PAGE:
Sentencing for former Trump national security adviser Michael Flynn set for December
A federal judge on Tuesday set a tentative sentencing date of Dec. 18 for President Donald Trump’s former national security adviser Michael Flynn — one year to the day from when he was originally supposed be sentenced and two years after he pleaded guilty to lying to the FBI.
Prosecutors walked back the original sentencing date in order to give Flynn more time to carry out his plea deal, which included cooperating with special counsel Robert Mueller’s investigation.
But since then, a new team of Flynn lawyers has challenged the underpinnings of his guilty plea and prosecutors have questioned his cooperation.
And on Tuesday, when U.S. District Court Judge Emmet Sullivan asked if they intend to keep recommending that Flynn not serve prison time, prosecutor Brandon Van Grack said his office would be filing new documents to the court to answer the judge’s question, hinting that prosecutors may now want Flynn to serve some prison time.
Sullivan addressed the courtroom, including Flynn, who wore a navy suit and salmon tie, encouraging both parties them to move forward with sentencing. While the date was set for mid-December, Sullivan said it was still tentative and meant to be a goalpost to measure progress in the case.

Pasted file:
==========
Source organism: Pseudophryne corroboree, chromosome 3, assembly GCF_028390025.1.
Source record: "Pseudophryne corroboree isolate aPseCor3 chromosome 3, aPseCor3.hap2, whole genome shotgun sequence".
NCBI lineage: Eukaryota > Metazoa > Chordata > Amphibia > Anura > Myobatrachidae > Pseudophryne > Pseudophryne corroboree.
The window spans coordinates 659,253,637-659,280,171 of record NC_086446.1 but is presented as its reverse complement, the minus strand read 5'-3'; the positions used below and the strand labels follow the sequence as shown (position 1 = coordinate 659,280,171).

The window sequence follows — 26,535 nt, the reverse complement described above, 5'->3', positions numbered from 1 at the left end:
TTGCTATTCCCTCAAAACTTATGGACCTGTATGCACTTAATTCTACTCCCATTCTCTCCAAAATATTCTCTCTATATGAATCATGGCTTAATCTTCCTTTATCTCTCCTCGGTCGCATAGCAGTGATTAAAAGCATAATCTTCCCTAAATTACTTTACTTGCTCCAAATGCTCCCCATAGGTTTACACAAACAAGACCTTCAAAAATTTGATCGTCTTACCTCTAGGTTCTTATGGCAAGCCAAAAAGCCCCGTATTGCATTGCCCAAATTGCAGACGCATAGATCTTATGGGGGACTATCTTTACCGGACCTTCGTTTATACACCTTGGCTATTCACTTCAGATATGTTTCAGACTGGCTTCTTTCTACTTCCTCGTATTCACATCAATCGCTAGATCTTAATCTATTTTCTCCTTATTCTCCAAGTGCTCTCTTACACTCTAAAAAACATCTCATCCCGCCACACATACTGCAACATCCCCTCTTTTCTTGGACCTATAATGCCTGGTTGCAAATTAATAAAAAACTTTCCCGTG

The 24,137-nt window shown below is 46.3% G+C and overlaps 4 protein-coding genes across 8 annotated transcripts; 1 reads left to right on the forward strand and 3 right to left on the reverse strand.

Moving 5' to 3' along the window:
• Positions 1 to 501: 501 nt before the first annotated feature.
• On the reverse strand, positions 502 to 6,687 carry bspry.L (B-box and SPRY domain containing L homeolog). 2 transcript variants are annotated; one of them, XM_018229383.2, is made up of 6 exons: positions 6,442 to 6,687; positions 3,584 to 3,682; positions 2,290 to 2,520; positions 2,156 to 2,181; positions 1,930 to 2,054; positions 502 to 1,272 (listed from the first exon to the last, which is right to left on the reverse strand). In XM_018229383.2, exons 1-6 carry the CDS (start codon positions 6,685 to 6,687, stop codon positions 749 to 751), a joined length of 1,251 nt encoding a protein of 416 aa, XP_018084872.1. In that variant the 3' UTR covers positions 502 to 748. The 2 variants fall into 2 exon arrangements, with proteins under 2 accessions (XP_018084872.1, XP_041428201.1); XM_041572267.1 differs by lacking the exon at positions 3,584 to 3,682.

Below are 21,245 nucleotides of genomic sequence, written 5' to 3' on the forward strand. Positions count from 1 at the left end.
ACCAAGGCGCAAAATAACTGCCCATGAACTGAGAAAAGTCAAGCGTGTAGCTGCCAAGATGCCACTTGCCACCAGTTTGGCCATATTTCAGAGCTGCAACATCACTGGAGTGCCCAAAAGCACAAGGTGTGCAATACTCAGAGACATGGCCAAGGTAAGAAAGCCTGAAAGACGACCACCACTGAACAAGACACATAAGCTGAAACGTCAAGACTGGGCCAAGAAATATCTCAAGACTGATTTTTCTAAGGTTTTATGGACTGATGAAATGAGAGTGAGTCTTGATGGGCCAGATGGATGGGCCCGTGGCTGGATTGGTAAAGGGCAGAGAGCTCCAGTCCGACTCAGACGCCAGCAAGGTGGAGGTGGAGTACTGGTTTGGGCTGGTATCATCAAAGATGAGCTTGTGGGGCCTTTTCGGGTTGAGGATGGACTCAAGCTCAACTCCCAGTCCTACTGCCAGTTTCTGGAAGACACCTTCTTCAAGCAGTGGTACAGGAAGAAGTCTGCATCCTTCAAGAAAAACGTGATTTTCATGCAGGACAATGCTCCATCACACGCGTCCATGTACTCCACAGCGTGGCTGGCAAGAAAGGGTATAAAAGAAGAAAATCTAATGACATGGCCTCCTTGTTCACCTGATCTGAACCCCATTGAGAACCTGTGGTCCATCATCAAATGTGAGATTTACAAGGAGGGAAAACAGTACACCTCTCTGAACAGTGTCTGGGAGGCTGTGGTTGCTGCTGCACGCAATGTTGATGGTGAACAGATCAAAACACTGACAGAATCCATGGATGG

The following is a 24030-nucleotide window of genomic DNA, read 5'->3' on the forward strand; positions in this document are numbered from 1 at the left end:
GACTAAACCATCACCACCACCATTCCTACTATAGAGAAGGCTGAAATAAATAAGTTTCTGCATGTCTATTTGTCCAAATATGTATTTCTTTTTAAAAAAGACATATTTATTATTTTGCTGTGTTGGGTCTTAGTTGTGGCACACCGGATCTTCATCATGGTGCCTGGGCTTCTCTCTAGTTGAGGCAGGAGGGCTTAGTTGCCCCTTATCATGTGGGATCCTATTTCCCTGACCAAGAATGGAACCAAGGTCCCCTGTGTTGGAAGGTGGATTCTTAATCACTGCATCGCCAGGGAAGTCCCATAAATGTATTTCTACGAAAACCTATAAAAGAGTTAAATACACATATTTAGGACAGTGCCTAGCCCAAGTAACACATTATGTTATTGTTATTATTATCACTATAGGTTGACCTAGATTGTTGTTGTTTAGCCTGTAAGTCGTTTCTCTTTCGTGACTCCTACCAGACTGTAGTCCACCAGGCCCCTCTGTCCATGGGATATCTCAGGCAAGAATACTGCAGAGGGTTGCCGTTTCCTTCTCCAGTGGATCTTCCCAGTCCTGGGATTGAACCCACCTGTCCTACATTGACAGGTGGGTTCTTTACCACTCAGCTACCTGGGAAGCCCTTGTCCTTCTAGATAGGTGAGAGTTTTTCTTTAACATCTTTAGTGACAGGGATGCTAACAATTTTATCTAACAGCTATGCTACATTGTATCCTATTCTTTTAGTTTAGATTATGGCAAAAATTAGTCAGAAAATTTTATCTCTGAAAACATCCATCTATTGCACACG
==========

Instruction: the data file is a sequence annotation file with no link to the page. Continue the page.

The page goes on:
The case has stalled as Flynn’s defense team attempted to obtain classified government documents. Flynn’s attorney, Sidney Powell, on Tuesday accused the government of “egregious” violations of federal law and government misconduct, claiming they are withholding documents that could be useful to Flynn’s defense.
Powell, a vocal critic of the Mueller report, argued that the documents would “exonerate” Flynn. Sullivan reminded Powell that Flynn has twice pleaded guilty.
Sullivan, who in the past has shown frustration with Flynn, was nonchalant with the legal teams in his courtroom on Tuesday. As Powell made her claims of government misconduct, Sullivan sat back in his chair, with his glasses off, patiently listening.
“There is far more at stake here than sentencing,” Powell said. Powell argued that had the government “done everything the right way, they never would have brought this case in the first place.”
Van Grack argued that Flynn, and his original lawyers were made aware of certain documents and, despite not seeing them, proceeded with his plea deal. Other information Powell was after, he said, had no relevance in the case.
Flynn pleaded guilty in December 2017 to a charge of lying to federal investigators about his discussions with Russian Ambassador Sergei Kislyak during the presidential transition. As a part of that deal, he cooperated with Mueller’s probe.
The special counsel’s report suggested Flynn provided extensive information about the Trump campaign and its inner workings. For example, prosecutors wrote in the newly unsealed documents that Flynn “recalled conversations with senior campaign officials after the release of the then-Hillary Clinton presidential campaign manager John Podesta’s emails, during which the prospect of reaching out to WikiLeaks was discussed.”
Prosecutors said in the newly released documents that Flynn “provided a voicemail recording” related to “communications from persons connected to the administration or Congress that could have affected both his willingness to cooperate and the completeness of that cooperation.”
President Trump in June tweeted “Best Wishes” to Flynn after he hired Powell to take over his defense.
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